Who heals the healers? It’s the underlying question in much of medical- and psychiatry-inspired pop culture, from Grey’s Anatomy to Good Will Hunting. We are enamored of the damaged doctor, the depressed therapist, and the nurse with a drug habit because their stories humanize those who might otherwise feel unassailable. Susanna Seliger, the protagonist of Amy Koppelman’s Hesitation Wounds, is one such doctor.
Susanna treats cure-resistant depression via electroconvulsive therapy. On the surface, she is a consummate professional and put-together middle-aged woman living in New York City with her long-term partner, Evan. The reader, however, sees little of this smooth exterior. As the novel dwells completely in Susanna’s consciousness, we are instead party to her most private thoughts and emotions, the circular nature of her memory, the interruption of her daydreams, and the vivid imagery of her deep sleep. Susanna is first and foremost a woman overcome by grief, particularly the deaths of her father and brother during her adolescence, but also the recent deaths of her elderly mother and one of her patients.
This experience of grief dominates the text, and for that reason Hesitation Wounds is not an easy read, despite its comparatively short length. This is not to say that it is not worth reading, however — only that readers dealing with their own depressive feelings might tread cautiously as they peruse the book, much in the way they might with I Never Promised You a Rose Garden, Girl, Interrupted, Speak, and other similar texts. There is much here that resonates with all of us who have lost loved ones and so we may experience Susanna’s story with that significant sense of recognition that makes literature powerful. But because the book deals frequently with the issue and question of suicide, it may not be the right book at the right time for all readers.
“This is what I know: The people who love you leave,” Susanna informs us in the opening line of the novel. “But you already know that. We all think we know.”
Grief is, by her account, a constant in our lives, and the structure of Hesitation Wounds certainly echoes that sentiment. The narrative does not progress in a linear fashion; rather, it circles back to events, revisits them, and reveals other details. Although the death of Susanna’s brother, Daniel, dominates the book, we do not know the specific details of this moment until the third and final section. There is a distinct emotional truth to this approach, that recovering from grief is rarely a linear process, that some days the intensity of it returns full force, no matter how long it’s been.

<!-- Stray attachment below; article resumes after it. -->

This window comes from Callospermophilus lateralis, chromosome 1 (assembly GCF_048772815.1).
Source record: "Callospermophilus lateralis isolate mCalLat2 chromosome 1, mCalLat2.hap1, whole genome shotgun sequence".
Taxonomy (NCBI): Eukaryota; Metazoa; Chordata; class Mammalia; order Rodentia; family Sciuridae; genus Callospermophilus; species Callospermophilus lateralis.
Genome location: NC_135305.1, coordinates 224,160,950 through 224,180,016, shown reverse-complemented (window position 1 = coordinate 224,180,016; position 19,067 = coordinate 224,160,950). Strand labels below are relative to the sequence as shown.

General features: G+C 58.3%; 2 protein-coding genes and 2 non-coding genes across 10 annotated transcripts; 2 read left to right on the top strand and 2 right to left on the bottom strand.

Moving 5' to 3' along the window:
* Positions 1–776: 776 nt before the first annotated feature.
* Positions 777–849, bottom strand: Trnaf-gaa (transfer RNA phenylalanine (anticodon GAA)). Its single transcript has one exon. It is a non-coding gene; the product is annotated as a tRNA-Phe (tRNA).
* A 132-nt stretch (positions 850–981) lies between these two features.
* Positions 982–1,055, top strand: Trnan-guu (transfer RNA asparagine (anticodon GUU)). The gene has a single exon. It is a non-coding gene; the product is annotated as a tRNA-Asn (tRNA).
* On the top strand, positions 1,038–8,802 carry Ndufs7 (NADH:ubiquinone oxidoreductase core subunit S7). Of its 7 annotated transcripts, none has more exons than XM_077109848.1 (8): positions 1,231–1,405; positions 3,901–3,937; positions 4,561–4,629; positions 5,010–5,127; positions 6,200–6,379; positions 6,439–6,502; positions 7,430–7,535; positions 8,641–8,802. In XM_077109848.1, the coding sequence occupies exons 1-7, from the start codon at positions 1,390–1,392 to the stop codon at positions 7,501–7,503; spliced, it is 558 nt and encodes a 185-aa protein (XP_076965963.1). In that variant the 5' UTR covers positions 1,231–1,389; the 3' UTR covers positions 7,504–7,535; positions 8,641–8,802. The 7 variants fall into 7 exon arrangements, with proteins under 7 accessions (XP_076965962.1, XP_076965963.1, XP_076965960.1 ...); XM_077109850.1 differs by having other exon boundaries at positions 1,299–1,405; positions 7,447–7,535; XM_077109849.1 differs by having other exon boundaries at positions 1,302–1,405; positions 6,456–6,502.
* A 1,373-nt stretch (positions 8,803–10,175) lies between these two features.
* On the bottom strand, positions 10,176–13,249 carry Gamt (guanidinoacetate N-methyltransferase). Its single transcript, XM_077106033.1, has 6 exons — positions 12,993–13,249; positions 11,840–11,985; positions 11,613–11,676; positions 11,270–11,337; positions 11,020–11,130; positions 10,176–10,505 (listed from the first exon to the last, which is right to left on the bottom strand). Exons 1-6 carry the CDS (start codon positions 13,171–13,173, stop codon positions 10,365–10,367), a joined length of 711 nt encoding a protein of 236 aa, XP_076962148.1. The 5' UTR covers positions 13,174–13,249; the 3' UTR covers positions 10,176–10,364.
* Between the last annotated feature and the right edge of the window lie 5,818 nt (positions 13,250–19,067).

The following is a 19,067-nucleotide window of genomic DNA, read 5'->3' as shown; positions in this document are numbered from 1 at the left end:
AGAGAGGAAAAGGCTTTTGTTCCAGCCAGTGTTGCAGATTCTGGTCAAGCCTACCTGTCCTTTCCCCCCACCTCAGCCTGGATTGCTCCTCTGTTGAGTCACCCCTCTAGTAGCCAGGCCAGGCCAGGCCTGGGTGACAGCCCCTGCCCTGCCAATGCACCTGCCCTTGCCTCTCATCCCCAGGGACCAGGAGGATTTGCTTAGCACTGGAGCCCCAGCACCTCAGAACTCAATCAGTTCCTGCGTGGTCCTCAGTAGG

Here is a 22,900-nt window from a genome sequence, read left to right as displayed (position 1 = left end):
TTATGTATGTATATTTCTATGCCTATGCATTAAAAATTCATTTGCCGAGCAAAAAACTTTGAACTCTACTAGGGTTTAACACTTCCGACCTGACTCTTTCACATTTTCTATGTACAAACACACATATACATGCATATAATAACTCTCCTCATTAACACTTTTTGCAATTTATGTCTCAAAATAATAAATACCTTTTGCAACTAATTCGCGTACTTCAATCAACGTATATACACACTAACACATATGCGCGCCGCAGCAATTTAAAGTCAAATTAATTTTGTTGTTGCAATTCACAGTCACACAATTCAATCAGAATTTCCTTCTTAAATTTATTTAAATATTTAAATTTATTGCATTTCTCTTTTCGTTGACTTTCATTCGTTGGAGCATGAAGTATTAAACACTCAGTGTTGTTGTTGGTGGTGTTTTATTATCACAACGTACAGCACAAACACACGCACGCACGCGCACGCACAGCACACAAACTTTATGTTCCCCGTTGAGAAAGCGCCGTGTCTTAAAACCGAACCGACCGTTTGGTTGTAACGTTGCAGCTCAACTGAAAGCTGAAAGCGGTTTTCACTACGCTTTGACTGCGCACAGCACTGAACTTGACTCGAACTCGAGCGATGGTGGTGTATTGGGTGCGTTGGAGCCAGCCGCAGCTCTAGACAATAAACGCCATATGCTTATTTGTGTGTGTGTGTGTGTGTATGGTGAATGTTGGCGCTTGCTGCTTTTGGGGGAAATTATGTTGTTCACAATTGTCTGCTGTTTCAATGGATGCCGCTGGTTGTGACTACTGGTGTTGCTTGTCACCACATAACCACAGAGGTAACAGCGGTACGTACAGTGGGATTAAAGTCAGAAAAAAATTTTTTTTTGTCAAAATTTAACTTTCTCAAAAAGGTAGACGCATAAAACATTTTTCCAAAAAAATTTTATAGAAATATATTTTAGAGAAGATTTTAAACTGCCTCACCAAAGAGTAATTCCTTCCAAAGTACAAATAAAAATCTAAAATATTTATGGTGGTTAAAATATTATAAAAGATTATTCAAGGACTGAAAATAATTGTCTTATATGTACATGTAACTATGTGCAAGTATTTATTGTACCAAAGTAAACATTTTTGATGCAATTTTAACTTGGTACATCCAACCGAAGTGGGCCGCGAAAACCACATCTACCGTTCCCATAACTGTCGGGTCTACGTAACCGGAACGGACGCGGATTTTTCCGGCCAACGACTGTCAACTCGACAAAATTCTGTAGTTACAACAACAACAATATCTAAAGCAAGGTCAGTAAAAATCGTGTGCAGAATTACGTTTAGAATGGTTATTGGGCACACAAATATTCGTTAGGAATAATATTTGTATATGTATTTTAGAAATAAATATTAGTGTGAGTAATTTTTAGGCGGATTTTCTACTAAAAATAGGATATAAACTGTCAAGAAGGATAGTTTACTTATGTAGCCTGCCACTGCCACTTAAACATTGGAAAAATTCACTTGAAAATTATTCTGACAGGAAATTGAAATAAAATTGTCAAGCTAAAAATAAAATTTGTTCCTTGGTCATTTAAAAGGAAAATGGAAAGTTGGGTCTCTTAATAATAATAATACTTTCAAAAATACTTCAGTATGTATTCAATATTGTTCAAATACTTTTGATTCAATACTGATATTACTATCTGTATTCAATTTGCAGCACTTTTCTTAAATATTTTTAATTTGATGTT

Moreover, the novel shows how grief impacts our relationships, as it does for Susanna with Evan, whom she leaves after he is unfaithful; her first lover Ray, whom she befriends later in life; and her patient Jim, whom she confides in and comforts.
Despite this pervasive expression of grief, Hesitation Wounds does not leave us hopeless. It’s true that it offers no comfort in the metaphysical, as more than one character identifies as strongly atheistic. Instead, Koppelman preoccupies herself with how we might find joy again in our lives.
For Susanna, that joy takes the form of an adopted daughter, Mai. This choice might make a few readers wary: obviously children are not a wholesale solution to loss. But Koppelman rightly emphasizes that Mai is Susanna’s specific desire, not that of all individuals struggling with grief and depression. Nor does the narrative present Mai as a cure-all. In the final scene of the novel, she accompanies Susanna to the cemetery where Daniel is buried. Mai, who still does not have a full grasp of the language, intuits her adopted mother’s feelings of loss and stands close to her. As it begins to snow, the two of them catch the falling flakes on their tongues.
It’s an uplifting scene, to be sure, and has the promise of life begun again, but the location of this moment reminds us that the pain of loss is never fully vanquished. Rather, it must still be felt and acknowledged. And then it can only be assuaged through our own connections to the people we bring into our lives.
There are no perfect solutions in Hesitation Wounds, and that, to me, rang most true in the novel. Indeed, the trappings of the story — Susanna’s profession, Daniel’s counterculture demise — felt incidental next to the emotional resonance of the experience of grief. These details may in fact be the most divisive for interested readers, whether they see them as an integral part of the narrative or a clever conceit.
The novel is deceptively dense due to its rich psychological interest. Consequently, as I’ve noted, it does not feel like light reading. Koppelman’s use of imagery and structure are quite successful overall. However, there are instances when the reader may feel confused or alienated by her stylistic choices. In the vein of similar novels, perhaps, Hesitation Wounds requires a state of mind receptive to the immersive experience of the text. But that receptiveness is, on the whole, rewarded with a deeply resonant narrative — and a meditation on the nature not of only of our grief, but our humanity.
Hesitation Wounds: A Novel
The Overlook Press, November 2015
Hardcover, 192 pages